- Alex Scarborough, SEC reporter
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TUSCALOOSA, Ala. -- Sheldon Richardson got the attention of the college football world when he called Georgia's style of play, "Old-man football."
Missouri's star defensive lineman continued: "If we execute, nobody in this league can touch us. Period."
That was before Missouri got its first taste of SEC play and Richardson was forced to eat his words. The Tigers were blown out by Georgia 41-20 and haven't won either of their two league games since, losing by three touchdowns to South Carolina and a 19-15 heartbreaker to Vanderbilt last weekend.
Richardson, for his part, apologized to Mark Richt and has been mum on the subject since. But what the 6-foot-4, 295-pound junior has done on the field has spoken volumes to Alabama quarterback AJ McCarron, who pointed him out as a player to watch when the two teams meet on Saturday afternoon in Columbia, Mo.
"They’ve got some good guys," said McCarron, sizing up the Missouri defense that's totaled 15 sacks and 53 tackles for loss this season. Richardson is tied for second on the team with three sacks. "[Richardson] is a pretty good ball player. But I think they play very good, sound defense as a whole. I think everybody knows what they’re supposed to do. They do it well. Force you to make plays to beat them. They’re not gonna beat themselves."
McCarron said the defense is "sound in what they do" and, "they make you move the ball down the field.
"They’re a good defense."
Opponents have tried to slow down Alabama's offense in recent games by putting eight men in the box to try to stop the running game and pressure McCarron when he drops back to pass. In turn, Alabama has attempted more short passes, and subsequently fewer deep shots down the field.
Alabama didn't complete a single pass of more than 20 yards against Ole Miss two weeks ago, but it's not anything that has McCarron worried.
"Everybody keeps talking about the vertical passing game, but if they’re not going to give us the vertical passing game then we’re not going to take it," he said. "Teams have been giving us underneath and that’s what we’re going to take. We’re not going to force things."
McCarron said he'll take the same attitude into Columbia. Missouri is giving up an average of 219.2 yards per game passing.
"Some teams are gonna load the box, play man, make you throw the ball vertically and beat them," he explained. "Some teams are gonna play zone, they can have the outside linebackers stacked in, closer to the box, so they’re able to guard the pass in zone and play the run at the same time. They’re a little more run-first oriented as a defense. So they’re going to give you different looks, you just got to take what they give you and go from there."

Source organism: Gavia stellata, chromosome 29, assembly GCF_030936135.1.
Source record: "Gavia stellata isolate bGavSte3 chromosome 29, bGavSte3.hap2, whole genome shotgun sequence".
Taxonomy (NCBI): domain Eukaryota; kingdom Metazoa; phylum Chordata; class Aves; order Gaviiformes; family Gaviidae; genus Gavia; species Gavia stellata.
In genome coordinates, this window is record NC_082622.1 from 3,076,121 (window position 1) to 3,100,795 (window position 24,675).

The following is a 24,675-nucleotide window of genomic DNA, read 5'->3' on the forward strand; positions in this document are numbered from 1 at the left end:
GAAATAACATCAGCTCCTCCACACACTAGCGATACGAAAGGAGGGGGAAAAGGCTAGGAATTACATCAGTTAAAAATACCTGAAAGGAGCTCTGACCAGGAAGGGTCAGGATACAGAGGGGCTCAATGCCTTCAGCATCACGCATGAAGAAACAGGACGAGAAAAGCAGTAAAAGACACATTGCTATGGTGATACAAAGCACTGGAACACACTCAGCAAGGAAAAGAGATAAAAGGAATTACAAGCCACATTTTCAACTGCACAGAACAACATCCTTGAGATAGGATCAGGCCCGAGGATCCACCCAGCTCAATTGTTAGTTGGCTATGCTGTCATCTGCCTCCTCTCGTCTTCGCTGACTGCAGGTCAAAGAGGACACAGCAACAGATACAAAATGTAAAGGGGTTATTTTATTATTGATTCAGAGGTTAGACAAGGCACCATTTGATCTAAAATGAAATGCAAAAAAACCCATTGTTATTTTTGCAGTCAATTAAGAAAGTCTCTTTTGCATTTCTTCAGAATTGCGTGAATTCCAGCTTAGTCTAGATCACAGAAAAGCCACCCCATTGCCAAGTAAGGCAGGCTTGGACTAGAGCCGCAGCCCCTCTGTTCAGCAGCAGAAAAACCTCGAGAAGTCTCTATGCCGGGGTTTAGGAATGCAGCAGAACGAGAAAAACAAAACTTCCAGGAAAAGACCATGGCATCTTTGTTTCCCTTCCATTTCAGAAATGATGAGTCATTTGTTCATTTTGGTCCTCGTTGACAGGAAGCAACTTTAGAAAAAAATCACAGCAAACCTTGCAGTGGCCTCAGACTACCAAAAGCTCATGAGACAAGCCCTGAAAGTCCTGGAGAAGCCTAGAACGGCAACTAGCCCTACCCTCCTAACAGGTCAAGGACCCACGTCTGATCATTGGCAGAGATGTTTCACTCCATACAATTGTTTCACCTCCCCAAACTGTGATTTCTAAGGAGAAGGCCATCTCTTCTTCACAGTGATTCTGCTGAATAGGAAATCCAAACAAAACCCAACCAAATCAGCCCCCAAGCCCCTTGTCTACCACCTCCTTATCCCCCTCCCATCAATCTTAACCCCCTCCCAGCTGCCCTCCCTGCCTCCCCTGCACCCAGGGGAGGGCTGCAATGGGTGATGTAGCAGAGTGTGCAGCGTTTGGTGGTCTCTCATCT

Stretching the secondary
While McCarron and Alabama look to take what the defense gives, Missouri's offense is predicated on making the first move.
Sophomore safety Vinnie Sunseri said he expects Missouri to use a lot of empty formations, something the Tide haven't seen much of this season.
"They come out with a lot of quads and a lot of empty formations, a lot of red personnel," he said. "We're just getting ready for that and the coaches are getting us really prepared for the game."
Sunseri said the Tigers can go uptempo with their no-huddle scheme, but they can just as easily slow the pace of the game down. Either way, he expects the ball to be in the air, even without starting quarterback James Franklin available. More than 60 percent of Missouri's offensive production has come on passing plays this season.
"We're really looking forward to someone throwing the ball on us," he said. "We're all trying to go out there and play our best. The coaches are putting us in great positions to make plays and we're just got to keep playing."
Special teams replacements
Given the loss of DeAndrew White and Dee Hart for the season, UA is left with two significant holes to fill on special teams. White was a key member on the coverage unit and Hart played in multiple roles on special teams, notably taking over on punt return for Christion Jones of late.
On Tuesday, Sunseri gave an indication of who the players might be to take over in their absence.
"Everybody's getting chances out there," Sunseri said. "Brent Calloway is going to be somebody that's in there. Christion Jones got moved back to punt returner. Should have a good set of guys back there for each special teams."
TUSCALOOSA, Ala. -- Sheldon Richardson got the attention of the college football world when he called Georgia's style of play, "Old-man football."Missouri's star defensive lineman continued: "If we execute, nobody in this league can touch us.